Sandy Shore (with bare feet?)

Some of you will understand the punning reference in the title, others won’t.  You have to be a certain age I think…

Anyway, it’s well into the holiday season and it’s really tempting to take our cameras with us wherever we go.  In fact I recommend it!  You do need to be careful though, so here are some useful seaside holiday photography tips.

The first is to download, then delete, all images from your memory card before you leave home so you’ve got lots of room for holiday memories.  It’s also a good idea to Format the card after deleting lots of images.  Next, make sure that you carry a spare battery and a spare memory card.  If, like my Samsung WB650, the battery is charged in the camera, then also take the battery charger (and plug adapter if going abroad).

"Rock pool wave" by Derek Gale

The seaside is great but has some hazards that can do nasty thing to your camera.  The first is salt water, of which the sea has quite a lot!  If you are rockpooling or paddling make sure that your camera strap is round your neck, or round your wrist if it’s a compact.  A camera dropped into seawater is sure to be ruined.  The card may survive so salvage that, but the salt water isn’t good for your sensor.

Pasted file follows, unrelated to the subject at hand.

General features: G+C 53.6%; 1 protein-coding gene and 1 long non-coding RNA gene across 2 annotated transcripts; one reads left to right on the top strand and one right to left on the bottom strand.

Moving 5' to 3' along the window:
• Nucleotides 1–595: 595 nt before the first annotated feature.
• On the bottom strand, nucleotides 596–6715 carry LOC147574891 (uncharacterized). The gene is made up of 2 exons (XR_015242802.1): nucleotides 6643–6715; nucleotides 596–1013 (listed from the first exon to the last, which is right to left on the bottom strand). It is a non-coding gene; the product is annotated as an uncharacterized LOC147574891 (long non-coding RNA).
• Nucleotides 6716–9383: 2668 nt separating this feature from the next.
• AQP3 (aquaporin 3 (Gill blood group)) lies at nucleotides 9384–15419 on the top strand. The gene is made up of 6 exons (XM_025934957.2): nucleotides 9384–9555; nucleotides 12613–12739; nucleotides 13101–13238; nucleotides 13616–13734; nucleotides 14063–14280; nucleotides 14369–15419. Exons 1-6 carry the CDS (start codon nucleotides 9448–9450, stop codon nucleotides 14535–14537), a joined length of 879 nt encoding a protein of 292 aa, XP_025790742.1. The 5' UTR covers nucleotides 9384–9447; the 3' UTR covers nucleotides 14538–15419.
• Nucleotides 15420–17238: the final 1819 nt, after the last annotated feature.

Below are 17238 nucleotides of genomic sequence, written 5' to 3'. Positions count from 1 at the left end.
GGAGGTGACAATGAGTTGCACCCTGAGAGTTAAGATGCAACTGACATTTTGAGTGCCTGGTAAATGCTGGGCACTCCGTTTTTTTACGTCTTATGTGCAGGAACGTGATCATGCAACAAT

"Rusty shipwreck" by Derek Gale

I was tempted to say that this was a shot of a camera that had been dropped into the sea, but it’s actually part of a shipwreck.  You can see how salt water is corrosive though…

"Shingle beach" by Derek Gale

The next hazard is the surface you walk on.   I saw the result of someone dropping a nice image stabilised Canon lens on to a hard shingle beach; it broke.  Sand is even worse.  It can be blown about by the wind and get into the delicate parts of your camera.  Lenses especially can really suffer.  I try and keep my camera in its case and then inside a plastic bag to prevent this.   Make sure that you haven’t got sand stuck to your fingers when you’ve been using sun screen.  Oil and sand is a really bad combination.

"Windsurfer" by Derek Gale

Sometimes the salt water comes to you.  This was a windy day in Dorset and there was a lot of salt spray flying around.  If you can taste salt on your lips it’s time to put away your camera, or at least hide it out of the spray until you need to take a quick shot.

"Low pass: Cormorant" by Derek Gale

Remember to look after your camera, get great shots, and spend your holiday as free as a bird.

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